As we are nearing the end of our trip we had only one more business trip left. A unique farm that was very different from the rest of our visits. Dota, a coffee cooperative of multiple farms in the local area that had decided to work together in order to keep up with competition. This style of business is something I had personally never heard about, but I found it very intriguing. The whole premise was to unite local small farms all into one collective to form a titan in the coffee industry. This, like anything else in life, has its pros and cons.
First, I want to start with the positives. Dota allows for a variety of coffee to be produced in many facets. The reason for this is having multiple farms can allow others to focus on different crops. Thus, increasing the variety of coffee produced from one small farm. Something that I thought was fascinating was how the cooperative makes decisions. Our tour guide described it best, a democracy where each farm has a vote and we all meet multiple times a year to decide on big decisions. I personally love this ingenuity. It felt balanced and allows for everyone who is involved to have a say in some way or another. Finally, the cooperative offers so much to their community. They care about the well being of the people around them, because they are the people around them! Dota offers good schooling/education for the kids in the community and even provides old homes for those who are retired from the farms. This clear consideration for those around them shows me that they aren’t some corporation, but rather a tribe who cares for one another.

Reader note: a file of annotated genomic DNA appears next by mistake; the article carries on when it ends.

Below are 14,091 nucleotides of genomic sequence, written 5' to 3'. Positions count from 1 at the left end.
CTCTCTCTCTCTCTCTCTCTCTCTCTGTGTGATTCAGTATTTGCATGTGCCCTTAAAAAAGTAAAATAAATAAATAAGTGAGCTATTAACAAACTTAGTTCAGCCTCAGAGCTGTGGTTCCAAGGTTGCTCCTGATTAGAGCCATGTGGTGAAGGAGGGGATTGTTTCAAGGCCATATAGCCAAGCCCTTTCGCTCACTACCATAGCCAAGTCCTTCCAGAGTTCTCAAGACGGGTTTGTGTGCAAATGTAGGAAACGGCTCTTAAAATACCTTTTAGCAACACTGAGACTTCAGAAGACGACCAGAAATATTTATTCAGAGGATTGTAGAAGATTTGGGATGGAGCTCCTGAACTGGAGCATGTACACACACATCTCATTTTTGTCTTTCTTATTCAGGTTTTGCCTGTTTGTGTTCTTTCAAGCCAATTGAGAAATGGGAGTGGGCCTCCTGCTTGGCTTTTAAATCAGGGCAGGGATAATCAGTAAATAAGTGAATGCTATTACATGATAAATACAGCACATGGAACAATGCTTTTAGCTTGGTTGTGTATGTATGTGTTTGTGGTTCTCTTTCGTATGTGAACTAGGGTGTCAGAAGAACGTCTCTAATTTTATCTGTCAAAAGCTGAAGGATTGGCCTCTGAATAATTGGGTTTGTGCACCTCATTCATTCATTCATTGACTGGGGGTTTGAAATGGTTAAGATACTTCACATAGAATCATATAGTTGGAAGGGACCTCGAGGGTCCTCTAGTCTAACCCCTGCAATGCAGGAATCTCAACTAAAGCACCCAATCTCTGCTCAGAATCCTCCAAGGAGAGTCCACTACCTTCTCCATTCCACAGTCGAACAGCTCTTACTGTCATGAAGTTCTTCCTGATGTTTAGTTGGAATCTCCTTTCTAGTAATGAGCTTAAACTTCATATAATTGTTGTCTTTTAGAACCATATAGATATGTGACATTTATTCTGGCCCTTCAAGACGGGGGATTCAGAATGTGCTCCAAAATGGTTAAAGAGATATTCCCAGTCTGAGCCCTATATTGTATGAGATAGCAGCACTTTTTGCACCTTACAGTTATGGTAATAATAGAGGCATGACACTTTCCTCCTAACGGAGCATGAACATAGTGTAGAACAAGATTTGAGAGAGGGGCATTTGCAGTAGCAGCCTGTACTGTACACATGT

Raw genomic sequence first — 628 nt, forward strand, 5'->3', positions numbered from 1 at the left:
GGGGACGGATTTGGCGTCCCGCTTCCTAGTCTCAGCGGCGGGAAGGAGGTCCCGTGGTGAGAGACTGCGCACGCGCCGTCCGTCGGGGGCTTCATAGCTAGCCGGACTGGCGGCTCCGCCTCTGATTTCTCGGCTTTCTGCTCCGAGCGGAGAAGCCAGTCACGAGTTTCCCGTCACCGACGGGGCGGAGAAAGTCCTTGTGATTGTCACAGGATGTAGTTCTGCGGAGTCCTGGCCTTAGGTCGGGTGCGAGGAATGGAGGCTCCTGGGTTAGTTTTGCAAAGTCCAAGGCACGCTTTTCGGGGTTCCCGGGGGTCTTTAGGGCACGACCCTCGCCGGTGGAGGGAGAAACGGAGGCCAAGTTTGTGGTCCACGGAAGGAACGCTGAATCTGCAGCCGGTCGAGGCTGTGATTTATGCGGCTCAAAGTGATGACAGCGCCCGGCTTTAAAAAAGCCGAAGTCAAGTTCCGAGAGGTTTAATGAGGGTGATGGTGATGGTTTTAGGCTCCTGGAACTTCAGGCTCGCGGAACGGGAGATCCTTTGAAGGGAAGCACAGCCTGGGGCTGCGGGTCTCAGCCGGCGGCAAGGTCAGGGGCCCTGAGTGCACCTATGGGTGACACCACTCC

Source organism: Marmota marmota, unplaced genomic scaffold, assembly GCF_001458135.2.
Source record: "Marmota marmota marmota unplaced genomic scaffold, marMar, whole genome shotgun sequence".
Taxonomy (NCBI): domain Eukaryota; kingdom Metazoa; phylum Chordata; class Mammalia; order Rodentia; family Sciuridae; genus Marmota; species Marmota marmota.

Still, when there’s good there is some bad and in this case it comes in the form of a contract. For such a loving community I didn’t like the idea of a hard binding contract tying you to the cooperative. I found this a little cold, especially for the fact that they must see the contract through. If someone wants out of their contract they should obviously pay some sort of retribution, but making it completely impossible for them to back out is rough. Besides this there didn’t seem to be any other downsides to joining. I suppose you could argue that you don’t make your own quotas/profits, but it’s your choice to sign up for it. Plus, the cooperative (to our knowledge) didn’t pressure other farms to join it. As a whole, the valley would be very different without Dota. It supplies education, retirement, and jobs to the community while being a place for the people to have a cup of coffee. Sounds to me like some ‘brew’tiful cooperation!
P.S. When sampling at the end of the tour they let me try a frappe (frozen coffee), and it was delicious. This is why I think that by far it is my favorite preparation of coffee.